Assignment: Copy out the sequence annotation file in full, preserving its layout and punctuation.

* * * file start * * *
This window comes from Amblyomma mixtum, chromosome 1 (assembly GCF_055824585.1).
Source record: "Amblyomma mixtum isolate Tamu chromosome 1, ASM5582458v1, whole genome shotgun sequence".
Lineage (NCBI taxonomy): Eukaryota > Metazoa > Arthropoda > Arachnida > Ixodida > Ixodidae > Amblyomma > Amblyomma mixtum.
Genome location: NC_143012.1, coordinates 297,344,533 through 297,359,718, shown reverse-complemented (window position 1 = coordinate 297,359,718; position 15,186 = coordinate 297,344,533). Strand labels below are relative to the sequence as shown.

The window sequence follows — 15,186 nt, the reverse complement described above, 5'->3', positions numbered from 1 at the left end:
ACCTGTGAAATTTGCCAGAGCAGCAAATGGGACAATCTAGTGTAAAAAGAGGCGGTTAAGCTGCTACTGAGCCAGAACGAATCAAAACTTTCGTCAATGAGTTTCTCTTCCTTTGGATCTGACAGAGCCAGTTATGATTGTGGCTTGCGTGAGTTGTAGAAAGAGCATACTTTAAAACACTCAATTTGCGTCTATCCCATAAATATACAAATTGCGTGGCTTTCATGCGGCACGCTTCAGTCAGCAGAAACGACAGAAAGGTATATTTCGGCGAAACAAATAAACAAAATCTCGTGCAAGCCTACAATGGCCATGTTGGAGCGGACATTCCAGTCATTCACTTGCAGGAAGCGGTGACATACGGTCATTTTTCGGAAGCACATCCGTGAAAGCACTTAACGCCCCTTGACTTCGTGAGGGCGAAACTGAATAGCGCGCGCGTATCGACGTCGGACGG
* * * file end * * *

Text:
This window comes from Amblyomma mixtum, chromosome 1 (assembly GCF_055824585.1).
Source record: "Amblyomma mixtum isolate Tamu chromosome 1, ASM5582458v1, whole genome shotgun sequence".
Lineage (NCBI taxonomy): Eukaryota > Metazoa > Arthropoda > Arachnida > Ixodida > Ixodidae > Amblyomma > Amblyomma mixtum.
Genome location: NC_143012.1, coordinates 297,344,533 through 297,359,718, shown reverse-complemented (window position 1 = coordinate 297,359,718; position 15,186 = coordinate 297,344,533). Strand labels below are relative to the sequence as shown.

The window sequence follows — 15,186 nt, the reverse complement described above, 5'->3', positions numbered from 1 at the left end:
ACCTGTGAAATTTGCCAGAGCAGCAAATGGGACAATCTAGTGTAAAAAGAGGCGGTTAAGCTGCTACTGAGCCAGAACGAATCAAAACTTTCGTCAATGAGTTTCTCTTCCTTTGGATCTGACAGAGCCAGTTATGATTGTGGCTTGCGTGAGTTGTAGAAAGAGCATACTTTAAAACACTCAATTTGCGTCTATCCCATAAATATACAAATTGCGTGGCTTTCATGCGGCACGCTTCAGTCAGCAGAAACGACAGAAAGGTATATTTCGGCGAAACAAATAAACAAAATCTCGTGCAAGCCTACAATGGCCATGTTGGAGCGGACATTCCAGTCATTCACTTGCAGGAAGCGGTGACATACGGTCATTTTTCGGAAGCACATCCGTGAAAGCACTTAACGCCCCTTGACTTCGTGAGGGCGAAACTGAATAGCGCGCGCGTATCGACGTCGGACGG